On March 3, virtuoso performer and a sensitive interpreter of the nuances of the Bharatnatyam dance form, Leela Samsung and Spanda Dance Company presented ‘Nadi – The River’. This recipient of the Sanskriti Award in 1982, the Padma Shri Award in 1990, the Nritya Choodamani Award in 1997, the Sangeet Natak Akademi Award in 2000 and the Natya Kala Acharya Award from the Music Academy, Chennai in 2015 performs solo as well as travels with the Spanda Dance Company for shows in India and abroad. Then there were performances by Isha Samskriti and Fakira Kheta Khan and Group (Rajasthani folk) too. Along with the cultural programmes, there was a unique ‘Sari Experience’ workshop wherein 108 different styles of draping a sari was conducted by Rta Kapur Chisti, author of ‘Saris: Tradition and Beyond’. The venue also exhibited typical weaves in saris, salwars and dupattas displaying the special styles from different states – Maharashtra, Gujarat, Rajasthan, Tamil Nadu, Kerala, Karnataka, Madhya Pradesh, Uttar Pradesh, Odisha, West Bengal, and Kolkata etc.

After the three-day cultural event followed the Mahashivaratri celebration on the fourth day. Beginning at 6 pm in the evening of March 4 the celebration continued throughout the night and ended in the morning at 6 am with a nightlong performances of music and dance, chanting, midnight meditation and Sathsang with Sadhguru and Maha Annadanam - offering of free food to all those who attended this annual event at the Isha Yoga Centre. The numbers exceeded beyond expectations as the flow of devotees continued throughout the night.

“Last year around three-and-a-half lakh people visited Adiyogi statue for Darshanam and Pradakshina on Mahashivaratri occasion and this year the number was expected to rise, as it was the 25th year of Mahashivaratri celebration at Isha Ashram. But the attendees and visitors, together exceeded to approximately seven lakh people,” shared a spiritual seeker who has been attending regularly for the past eight years.

Every year Maha Annadam is offered during the night-long celebration of Mahashivaratri, to the lakhs of devotees who attend the festival at the Isha Yoga Centre. It is not just an offering of physical nourishment; it is a distribution of Prasadam by the willing hands of volunteers. Many beings down the ages have attained to wonderful states by offering food to everyone. According to Sadhguru, “In our tradition, serving spiritual seekers and monks has always been of utmost importance. This can be a path in itself. The most beautiful expression of this is the Annadanam – the sacred offering of food.”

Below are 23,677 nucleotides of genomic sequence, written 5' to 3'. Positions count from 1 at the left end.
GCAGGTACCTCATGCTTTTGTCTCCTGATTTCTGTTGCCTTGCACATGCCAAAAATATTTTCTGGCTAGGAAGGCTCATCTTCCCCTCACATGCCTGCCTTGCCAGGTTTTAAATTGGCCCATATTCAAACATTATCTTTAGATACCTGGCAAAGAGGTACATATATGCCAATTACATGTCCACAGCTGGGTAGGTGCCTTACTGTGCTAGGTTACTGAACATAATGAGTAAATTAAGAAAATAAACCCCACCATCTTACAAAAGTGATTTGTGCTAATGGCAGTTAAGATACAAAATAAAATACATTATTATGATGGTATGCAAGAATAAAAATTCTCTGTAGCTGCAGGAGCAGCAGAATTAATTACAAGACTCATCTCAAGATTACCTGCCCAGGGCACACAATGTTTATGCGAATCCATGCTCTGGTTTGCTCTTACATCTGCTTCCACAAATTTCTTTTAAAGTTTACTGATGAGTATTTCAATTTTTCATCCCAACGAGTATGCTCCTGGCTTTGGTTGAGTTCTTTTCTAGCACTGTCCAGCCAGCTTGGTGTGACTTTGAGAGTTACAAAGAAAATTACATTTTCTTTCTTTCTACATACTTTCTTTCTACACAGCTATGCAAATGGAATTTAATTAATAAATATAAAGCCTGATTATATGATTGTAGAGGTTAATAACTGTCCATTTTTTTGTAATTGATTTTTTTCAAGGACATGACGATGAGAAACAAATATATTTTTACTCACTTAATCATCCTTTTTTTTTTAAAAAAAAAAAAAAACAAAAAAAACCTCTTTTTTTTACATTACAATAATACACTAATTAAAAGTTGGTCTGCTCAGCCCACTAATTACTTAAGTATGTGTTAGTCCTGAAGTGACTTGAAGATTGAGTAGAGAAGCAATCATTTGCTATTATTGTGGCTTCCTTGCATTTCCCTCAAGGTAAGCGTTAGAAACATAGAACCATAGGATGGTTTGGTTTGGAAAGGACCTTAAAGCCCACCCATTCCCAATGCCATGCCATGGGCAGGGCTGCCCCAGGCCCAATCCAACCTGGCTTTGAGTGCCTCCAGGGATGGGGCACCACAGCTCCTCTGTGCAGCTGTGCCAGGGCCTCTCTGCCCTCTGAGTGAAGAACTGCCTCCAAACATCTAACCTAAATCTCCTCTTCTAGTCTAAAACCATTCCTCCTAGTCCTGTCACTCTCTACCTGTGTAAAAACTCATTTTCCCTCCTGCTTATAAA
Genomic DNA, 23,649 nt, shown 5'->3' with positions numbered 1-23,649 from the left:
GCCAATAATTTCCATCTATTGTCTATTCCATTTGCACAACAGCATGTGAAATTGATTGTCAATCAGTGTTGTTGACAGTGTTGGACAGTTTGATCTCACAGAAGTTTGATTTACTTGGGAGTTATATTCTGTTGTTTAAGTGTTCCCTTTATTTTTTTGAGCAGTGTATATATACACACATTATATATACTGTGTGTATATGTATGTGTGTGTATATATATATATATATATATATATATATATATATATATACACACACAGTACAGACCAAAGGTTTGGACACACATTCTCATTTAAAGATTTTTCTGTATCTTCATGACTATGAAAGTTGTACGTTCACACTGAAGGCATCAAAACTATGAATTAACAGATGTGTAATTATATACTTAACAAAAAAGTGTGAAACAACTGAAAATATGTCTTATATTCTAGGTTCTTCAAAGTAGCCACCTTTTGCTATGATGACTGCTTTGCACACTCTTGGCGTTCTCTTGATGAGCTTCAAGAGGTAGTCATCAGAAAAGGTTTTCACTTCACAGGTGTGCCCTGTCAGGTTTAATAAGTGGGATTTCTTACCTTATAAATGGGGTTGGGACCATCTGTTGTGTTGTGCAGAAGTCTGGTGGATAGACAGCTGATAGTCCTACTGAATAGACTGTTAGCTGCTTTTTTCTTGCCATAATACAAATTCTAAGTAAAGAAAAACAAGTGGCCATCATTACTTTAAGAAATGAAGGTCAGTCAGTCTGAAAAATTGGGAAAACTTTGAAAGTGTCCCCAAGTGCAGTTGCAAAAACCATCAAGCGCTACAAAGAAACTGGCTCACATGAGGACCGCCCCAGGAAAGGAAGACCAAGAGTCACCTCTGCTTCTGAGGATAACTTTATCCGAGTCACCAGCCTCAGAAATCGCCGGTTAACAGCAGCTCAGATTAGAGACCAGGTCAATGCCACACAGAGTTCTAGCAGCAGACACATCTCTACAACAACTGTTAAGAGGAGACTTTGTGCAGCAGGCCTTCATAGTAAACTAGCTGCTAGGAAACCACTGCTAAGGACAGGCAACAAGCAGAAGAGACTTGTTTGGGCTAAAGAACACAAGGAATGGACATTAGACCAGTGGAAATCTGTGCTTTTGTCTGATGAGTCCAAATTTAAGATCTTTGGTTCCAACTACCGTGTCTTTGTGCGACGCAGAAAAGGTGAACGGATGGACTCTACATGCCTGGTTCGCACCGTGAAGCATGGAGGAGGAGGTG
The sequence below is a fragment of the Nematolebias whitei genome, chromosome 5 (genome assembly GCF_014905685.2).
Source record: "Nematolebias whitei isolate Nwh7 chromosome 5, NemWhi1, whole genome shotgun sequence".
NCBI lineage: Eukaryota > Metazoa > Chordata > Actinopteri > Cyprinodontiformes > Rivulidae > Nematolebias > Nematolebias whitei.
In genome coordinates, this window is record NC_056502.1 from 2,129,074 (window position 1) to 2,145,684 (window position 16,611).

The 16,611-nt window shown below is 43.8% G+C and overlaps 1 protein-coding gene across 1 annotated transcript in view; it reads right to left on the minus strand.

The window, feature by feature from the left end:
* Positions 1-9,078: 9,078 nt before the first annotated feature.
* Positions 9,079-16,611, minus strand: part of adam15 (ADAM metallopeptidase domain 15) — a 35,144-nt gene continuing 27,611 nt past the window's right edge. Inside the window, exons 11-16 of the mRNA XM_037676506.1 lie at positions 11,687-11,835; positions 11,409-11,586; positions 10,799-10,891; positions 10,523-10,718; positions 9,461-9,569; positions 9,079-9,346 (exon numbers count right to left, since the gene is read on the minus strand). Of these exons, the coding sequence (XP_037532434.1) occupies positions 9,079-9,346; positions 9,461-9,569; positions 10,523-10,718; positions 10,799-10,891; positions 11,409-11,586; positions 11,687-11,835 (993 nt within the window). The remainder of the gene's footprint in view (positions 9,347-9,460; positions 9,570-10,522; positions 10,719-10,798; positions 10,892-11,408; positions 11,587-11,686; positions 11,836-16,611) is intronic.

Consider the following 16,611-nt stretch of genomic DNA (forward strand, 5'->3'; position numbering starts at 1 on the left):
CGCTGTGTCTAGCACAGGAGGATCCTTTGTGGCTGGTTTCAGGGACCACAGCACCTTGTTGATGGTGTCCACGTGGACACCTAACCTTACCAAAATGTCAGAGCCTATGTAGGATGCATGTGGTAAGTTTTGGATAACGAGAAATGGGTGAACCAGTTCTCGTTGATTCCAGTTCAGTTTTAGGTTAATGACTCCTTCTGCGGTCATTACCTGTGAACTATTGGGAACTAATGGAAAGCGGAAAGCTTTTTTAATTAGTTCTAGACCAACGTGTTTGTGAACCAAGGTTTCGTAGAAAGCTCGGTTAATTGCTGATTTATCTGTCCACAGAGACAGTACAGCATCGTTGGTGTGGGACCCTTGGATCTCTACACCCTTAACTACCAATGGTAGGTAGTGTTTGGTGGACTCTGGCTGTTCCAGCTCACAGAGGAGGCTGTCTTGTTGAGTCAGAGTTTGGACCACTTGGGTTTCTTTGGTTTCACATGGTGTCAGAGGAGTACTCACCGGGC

Pradakshina is the process of circumambulation of a powerful energy source in a clockwise direction to imbibe its energy. The process is especially potent at eleven degrees latitude, where the Isha Yoga Centre is located. “The Pradakshina has been created by Sadhguru for one to become receptive to the grace of Adiyogi, which can fuel one’s striving towards ultimate liberation,” stated an Isha Ashram resident who explained the entire path on which one has to walk during the Pradakshina. This year, a Rudraksh and Sarpasutra (a copper snake ring), was offered to all free.

As the night dawned into the morning, lakhs of seekers who attended walked back with a happy heart, thanking the few thousand volunteers who also had come from across the globe to offer their services willingly. Indeed, an event enriched the lives of those who witnessed it in person!